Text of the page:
Vorpal sword

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John Tenniel's original illustration of "Jabberwocky" from Through the Looking-Glass features the vorpal sword.

Vorpal sword is a phrase used by Lewis Carroll in his nonsense poem "Jabberwocky".

Context and definition[edit]

Carroll published Through the Looking-Glass in 1871. Near the beginning, Alice discovers and reads "Jabberwocky". The word "vorpal" appears twice in the poem, which describes a young boy's quest to slay a monster called the Jabberwock:

He took his vorpal sword in hand:

And later,

One, two! One, two! And through and through
The vorpal blade went snicker-snack!
He left it dead, and with its head
He went galumphing back.

As with much of the rest of the poem's vocabulary, the reader is left to guess at the meaning of "vorpal" from the context. It is commonly assumed to mean "deadly" or "sharp",[citation needed] but could also be referring to the material of which the sword is composed. Some readers have imagined other properties the word could describe. Alexander L. Taylor points out in his Carroll biography The White Knight that "vorpal" can be formed by taking letters alternately from "verbal" and "gospel".[1]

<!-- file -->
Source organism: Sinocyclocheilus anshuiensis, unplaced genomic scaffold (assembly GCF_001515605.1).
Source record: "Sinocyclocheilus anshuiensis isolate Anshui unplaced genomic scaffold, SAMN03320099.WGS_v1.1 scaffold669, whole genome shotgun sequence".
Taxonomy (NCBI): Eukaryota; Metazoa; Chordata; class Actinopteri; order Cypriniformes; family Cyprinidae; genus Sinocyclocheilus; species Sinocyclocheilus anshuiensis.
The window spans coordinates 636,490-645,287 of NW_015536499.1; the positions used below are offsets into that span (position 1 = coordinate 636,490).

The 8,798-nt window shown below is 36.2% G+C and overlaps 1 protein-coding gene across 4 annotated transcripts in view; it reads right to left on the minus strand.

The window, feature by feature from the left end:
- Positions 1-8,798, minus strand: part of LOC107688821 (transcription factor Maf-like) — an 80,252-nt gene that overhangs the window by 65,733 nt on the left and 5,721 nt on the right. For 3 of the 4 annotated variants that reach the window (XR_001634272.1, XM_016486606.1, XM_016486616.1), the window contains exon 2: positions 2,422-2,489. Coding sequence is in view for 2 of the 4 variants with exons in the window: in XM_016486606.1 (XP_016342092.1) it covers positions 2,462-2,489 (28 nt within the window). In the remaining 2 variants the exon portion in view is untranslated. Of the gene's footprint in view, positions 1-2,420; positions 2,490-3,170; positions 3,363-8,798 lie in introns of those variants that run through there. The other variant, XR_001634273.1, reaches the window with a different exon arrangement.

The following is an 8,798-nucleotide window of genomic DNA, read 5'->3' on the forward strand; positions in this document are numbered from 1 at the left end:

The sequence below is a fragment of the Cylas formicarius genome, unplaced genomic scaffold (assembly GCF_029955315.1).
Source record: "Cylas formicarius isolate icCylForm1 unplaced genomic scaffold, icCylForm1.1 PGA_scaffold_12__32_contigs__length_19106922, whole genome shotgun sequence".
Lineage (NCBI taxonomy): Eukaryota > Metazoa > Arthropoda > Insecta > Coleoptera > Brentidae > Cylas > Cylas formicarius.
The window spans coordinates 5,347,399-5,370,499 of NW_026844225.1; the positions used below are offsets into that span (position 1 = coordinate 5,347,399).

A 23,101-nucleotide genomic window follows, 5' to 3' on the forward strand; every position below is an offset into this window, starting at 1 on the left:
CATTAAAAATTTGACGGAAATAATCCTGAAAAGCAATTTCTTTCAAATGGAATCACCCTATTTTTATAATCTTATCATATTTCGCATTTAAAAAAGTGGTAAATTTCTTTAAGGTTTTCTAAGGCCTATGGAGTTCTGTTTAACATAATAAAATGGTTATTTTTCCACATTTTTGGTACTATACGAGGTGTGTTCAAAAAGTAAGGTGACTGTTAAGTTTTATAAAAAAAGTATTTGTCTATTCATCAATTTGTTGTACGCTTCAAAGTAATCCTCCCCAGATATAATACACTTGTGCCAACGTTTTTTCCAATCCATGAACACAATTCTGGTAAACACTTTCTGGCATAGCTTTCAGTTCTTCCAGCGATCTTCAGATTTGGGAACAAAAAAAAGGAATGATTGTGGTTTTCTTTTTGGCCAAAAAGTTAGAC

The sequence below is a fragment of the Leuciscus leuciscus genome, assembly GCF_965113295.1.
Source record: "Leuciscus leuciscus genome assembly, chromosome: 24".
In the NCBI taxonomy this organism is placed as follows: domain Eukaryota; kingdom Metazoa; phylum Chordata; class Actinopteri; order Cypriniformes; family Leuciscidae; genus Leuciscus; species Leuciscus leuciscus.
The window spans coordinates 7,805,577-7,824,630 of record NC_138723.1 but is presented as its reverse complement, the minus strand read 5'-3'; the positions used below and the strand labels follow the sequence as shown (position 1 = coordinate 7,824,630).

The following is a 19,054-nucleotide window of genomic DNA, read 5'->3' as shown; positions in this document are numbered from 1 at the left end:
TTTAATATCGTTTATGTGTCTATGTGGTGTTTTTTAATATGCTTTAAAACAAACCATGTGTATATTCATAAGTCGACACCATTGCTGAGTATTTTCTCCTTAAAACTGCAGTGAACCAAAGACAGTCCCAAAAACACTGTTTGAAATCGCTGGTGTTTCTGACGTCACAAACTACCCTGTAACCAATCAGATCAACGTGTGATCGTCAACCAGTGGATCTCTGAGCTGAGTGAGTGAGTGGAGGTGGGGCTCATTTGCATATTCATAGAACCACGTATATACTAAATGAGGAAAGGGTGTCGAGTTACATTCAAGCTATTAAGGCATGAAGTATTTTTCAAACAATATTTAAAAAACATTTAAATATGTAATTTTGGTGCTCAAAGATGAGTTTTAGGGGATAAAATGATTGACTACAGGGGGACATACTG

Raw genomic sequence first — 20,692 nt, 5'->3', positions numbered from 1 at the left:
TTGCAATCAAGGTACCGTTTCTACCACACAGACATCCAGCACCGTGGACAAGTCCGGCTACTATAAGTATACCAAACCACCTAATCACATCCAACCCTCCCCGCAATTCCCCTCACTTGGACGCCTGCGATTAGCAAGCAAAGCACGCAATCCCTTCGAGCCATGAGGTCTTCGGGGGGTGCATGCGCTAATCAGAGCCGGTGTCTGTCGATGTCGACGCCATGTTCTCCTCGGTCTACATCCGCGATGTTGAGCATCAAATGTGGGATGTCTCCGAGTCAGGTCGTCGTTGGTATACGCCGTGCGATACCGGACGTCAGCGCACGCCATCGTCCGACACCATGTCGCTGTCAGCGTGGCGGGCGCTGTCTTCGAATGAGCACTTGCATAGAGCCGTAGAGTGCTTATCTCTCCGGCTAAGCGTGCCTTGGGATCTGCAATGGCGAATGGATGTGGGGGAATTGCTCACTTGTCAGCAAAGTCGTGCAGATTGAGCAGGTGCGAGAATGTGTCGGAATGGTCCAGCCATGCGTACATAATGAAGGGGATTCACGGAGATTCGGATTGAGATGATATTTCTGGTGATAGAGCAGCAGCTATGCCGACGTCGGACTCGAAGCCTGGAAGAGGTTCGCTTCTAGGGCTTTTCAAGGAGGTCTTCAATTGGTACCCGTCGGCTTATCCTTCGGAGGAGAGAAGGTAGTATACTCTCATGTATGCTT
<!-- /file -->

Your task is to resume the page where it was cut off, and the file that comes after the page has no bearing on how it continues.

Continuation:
Carroll himself once wrote, "I am afraid I can't explain 'vorpal blade' for you—nor yet 'tulgey wood.'"[1]

Popular culture[edit]

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References[edit]

  1. ^ a b Gardner, Martin, ed. (1971) [1960]. The Annotated Alice. New York: The World Publishing Company. pp. 195–196.